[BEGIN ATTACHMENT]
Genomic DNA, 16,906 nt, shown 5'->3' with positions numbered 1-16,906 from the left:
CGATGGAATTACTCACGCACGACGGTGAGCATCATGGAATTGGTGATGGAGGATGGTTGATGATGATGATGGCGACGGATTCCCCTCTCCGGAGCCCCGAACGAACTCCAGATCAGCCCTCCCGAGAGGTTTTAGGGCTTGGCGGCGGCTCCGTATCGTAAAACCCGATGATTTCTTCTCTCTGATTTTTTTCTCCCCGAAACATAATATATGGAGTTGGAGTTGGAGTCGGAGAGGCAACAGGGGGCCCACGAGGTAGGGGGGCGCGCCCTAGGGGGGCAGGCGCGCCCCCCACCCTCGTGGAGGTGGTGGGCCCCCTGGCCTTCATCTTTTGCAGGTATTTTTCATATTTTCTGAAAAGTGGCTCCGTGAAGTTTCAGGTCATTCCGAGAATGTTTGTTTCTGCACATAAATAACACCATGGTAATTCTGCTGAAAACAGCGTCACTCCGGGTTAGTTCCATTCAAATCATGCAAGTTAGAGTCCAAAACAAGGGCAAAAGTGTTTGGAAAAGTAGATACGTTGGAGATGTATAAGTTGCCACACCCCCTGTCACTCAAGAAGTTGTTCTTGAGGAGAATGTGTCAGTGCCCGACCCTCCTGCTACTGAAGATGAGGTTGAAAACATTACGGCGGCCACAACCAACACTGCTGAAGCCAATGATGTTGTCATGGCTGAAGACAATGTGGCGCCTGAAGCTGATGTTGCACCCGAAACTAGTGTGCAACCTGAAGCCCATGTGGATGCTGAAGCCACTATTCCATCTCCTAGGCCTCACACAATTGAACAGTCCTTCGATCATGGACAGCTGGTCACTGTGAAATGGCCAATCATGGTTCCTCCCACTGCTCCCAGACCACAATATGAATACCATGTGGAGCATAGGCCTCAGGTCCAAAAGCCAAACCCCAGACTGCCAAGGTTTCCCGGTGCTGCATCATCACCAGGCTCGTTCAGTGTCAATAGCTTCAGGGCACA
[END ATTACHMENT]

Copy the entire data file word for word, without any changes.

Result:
Genomic DNA, 16,906 nt, shown 5'->3' with positions numbered 1-16,906 from the left:
CGATGGAATTACTCACGCACGACGGTGAGCATCATGGAATTGGTGATGGAGGATGGTTGATGATGATGATGGCGACGGATTCCCCTCTCCGGAGCCCCGAACGAACTCCAGATCAGCCCTCCCGAGAGGTTTTAGGGCTTGGCGGCGGCTCCGTATCGTAAAACCCGATGATTTCTTCTCTCTGATTTTTTTCTCCCCGAAACATAATATATGGAGTTGGAGTTGGAGTCGGAGAGGCAACAGGGGGCCCACGAGGTAGGGGGGCGCGCCCTAGGGGGGCAGGCGCGCCCCCCACCCTCGTGGAGGTGGTGGGCCCCCTGGCCTTCATCTTTTGCAGGTATTTTTCATATTTTCTGAAAAGTGGCTCCGTGAAGTTTCAGGTCATTCCGAGAATGTTTGTTTCTGCACATAAATAACACCATGGTAATTCTGCTGAAAACAGCGTCACTCCGGGTTAGTTCCATTCAAATCATGCAAGTTAGAGTCCAAAACAAGGGCAAAAGTGTTTGGAAAAGTAGATACGTTGGAGATGTATAAGTTGCCACACCCCCTGTCACTCAAGAAGTTGTTCTTGAGGAGAATGTGTCAGTGCCCGACCCTCCTGCTACTGAAGATGAGGTTGAAAACATTACGGCGGCCACAACCAACACTGCTGAAGCCAATGATGTTGTCATGGCTGAAGACAATGTGGCGCCTGAAGCTGATGTTGCACCCGAAACTAGTGTGCAACCTGAAGCCCATGTGGATGCTGAAGCCACTATTCCATCTCCTAGGCCTCACACAATTGAACAGTCCTTCGATCATGGACAGCTGGTCACTGTGAAATGGCCAATCATGGTTCCTCCCACTGCTCCCAGACCACAATATGAATACCATGTGGAGCATAGGCCTCAGGTCCAAAAGCCAAACCCCAGACTGCCAAGGTTTCCCGGTGCTGCATCATCACCAGGCTCGTTCAGTGTCAATAGCTTCAGGGCACA